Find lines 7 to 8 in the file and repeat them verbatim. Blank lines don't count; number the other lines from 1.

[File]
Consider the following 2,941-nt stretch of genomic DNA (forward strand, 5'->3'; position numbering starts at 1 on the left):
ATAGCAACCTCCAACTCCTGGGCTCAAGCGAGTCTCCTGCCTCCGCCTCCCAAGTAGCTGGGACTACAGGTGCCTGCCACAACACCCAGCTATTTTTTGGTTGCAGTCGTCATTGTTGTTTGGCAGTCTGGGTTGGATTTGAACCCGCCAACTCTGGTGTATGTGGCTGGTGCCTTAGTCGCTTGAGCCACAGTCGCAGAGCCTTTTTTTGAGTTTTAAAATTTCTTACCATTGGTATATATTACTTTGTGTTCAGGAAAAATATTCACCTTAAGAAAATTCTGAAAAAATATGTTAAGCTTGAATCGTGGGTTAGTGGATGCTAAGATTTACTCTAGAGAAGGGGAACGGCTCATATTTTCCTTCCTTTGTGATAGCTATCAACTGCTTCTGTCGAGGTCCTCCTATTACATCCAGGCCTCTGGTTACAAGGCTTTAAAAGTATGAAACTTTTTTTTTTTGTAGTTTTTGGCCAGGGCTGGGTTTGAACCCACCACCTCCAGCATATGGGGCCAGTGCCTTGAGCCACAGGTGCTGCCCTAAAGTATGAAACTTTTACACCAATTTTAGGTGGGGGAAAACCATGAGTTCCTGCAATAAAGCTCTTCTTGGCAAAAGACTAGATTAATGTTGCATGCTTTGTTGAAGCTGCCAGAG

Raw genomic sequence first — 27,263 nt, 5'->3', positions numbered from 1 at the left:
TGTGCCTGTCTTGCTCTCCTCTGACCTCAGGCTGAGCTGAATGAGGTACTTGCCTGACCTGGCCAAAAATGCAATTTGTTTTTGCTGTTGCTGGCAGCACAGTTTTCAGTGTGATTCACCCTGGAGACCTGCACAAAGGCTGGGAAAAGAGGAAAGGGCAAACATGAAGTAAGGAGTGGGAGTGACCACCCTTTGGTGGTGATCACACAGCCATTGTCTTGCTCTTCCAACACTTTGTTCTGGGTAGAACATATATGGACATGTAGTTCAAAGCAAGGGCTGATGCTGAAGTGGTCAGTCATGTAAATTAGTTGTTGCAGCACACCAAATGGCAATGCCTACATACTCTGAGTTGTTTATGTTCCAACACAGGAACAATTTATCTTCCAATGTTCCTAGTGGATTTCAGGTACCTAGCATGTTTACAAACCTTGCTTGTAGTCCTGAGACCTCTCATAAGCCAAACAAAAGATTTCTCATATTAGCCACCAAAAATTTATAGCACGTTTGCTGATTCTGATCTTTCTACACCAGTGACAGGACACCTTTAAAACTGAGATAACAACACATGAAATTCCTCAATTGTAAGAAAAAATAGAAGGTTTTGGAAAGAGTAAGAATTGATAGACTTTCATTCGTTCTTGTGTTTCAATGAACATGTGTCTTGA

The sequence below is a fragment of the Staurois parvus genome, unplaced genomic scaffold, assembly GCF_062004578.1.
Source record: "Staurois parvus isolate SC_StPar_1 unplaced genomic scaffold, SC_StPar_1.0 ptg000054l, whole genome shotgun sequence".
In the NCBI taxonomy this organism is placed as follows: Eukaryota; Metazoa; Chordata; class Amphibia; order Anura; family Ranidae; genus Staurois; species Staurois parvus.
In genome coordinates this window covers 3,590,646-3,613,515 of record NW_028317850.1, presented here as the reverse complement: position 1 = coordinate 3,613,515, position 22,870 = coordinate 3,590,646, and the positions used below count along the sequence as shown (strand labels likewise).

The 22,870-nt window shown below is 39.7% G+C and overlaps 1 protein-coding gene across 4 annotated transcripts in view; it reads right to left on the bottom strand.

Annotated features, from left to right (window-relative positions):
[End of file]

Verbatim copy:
In the NCBI taxonomy this organism is placed as follows: Eukaryota; Metazoa; Chordata; class Amphibia; order Anura; family Ranidae; genus Staurois; species Staurois parvus.
In genome coordinates this window covers 3,590,646-3,613,515 of record NW_028317850.1, presented here as the reverse complement: position 1 = coordinate 3,613,515, position 22,870 = coordinate 3,590,646, and the positions used below count along the sequence as shown (strand labels likewise).